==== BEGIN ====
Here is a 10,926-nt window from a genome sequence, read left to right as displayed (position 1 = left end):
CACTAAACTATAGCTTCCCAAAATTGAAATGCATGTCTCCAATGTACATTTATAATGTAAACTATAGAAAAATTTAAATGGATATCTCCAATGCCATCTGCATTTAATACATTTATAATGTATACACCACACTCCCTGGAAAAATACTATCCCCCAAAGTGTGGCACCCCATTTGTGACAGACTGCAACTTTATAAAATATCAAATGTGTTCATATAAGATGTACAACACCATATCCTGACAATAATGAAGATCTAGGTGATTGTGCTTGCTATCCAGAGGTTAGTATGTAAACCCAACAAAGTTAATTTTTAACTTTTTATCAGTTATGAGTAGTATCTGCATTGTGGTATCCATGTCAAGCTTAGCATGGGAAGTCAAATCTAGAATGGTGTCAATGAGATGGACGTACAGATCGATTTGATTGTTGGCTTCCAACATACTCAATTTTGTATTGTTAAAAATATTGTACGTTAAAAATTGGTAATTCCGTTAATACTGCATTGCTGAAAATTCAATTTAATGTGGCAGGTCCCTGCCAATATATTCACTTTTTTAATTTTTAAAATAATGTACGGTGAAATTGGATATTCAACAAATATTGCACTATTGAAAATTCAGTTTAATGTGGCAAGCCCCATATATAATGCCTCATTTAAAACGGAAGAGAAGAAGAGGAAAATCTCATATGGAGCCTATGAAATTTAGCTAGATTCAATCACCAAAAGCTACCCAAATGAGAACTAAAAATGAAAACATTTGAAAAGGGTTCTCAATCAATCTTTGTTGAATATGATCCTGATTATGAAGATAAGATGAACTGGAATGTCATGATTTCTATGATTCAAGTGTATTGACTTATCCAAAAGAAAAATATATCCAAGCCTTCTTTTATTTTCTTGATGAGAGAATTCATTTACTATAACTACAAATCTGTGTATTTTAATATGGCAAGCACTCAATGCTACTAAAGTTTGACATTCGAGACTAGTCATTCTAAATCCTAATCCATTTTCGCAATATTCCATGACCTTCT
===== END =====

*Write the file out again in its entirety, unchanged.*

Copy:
Here is a 10,926-nt window from a genome sequence, read left to right as displayed (position 1 = left end):
CACTAAACTATAGCTTCCCAAAATTGAAATGCATGTCTCCAATGTACATTTATAATGTAAACTATAGAAAAATTTAAATGGATATCTCCAATGCCATCTGCATTTAATACATTTATAATGTATACACCACACTCCCTGGAAAAATACTATCCCCCAAAGTGTGGCACCCCATTTGTGACAGACTGCAACTTTATAAAATATCAAATGTGTTCATATAAGATGTACAACACCATATCCTGACAATAATGAAGATCTAGGTGATTGTGCTTGCTATCCAGAGGTTAGTATGTAAACCCAACAAAGTTAATTTTTAACTTTTTATCAGTTATGAGTAGTATCTGCATTGTGGTATCCATGTCAAGCTTAGCATGGGAAGTCAAATCTAGAATGGTGTCAATGAGATGGACGTACAGATCGATTTGATTGTTGGCTTCCAACATACTCAATTTTGTATTGTTAAAAATATTGTACGTTAAAAATTGGTAATTCCGTTAATACTGCATTGCTGAAAATTCAATTTAATGTGGCAGGTCCCTGCCAATATATTCACTTTTTTAATTTTTAAAATAATGTACGGTGAAATTGGATATTCAACAAATATTGCACTATTGAAAATTCAGTTTAATGTGGCAAGCCCCATATATAATGCCTCATTTAAAACGGAAGAGAAGAAGAGGAAAATCTCATATGGAGCCTATGAAATTTAGCTAGATTCAATCACCAAAAGCTACCCAAATGAGAACTAAAAATGAAAACATTTGAAAAGGGTTCTCAATCAATCTTTGTTGAATATGATCCTGATTATGAAGATAAGATGAACTGGAATGTCATGATTTCTATGATTCAAGTGTATTGACTTATCCAAAAGAAAAATATATCCAAGCCTTCTTTTATTTTCTTGATGAGAGAATTCATTTACTATAACTACAAATCTGTGTATTTTAATATGGCAAGCACTCAATGCTACTAAAGTTTGACATTCGAGACTAGTCATTCTAAATCCTAATCCATTTTCGCAATATTCCATGACCTTCT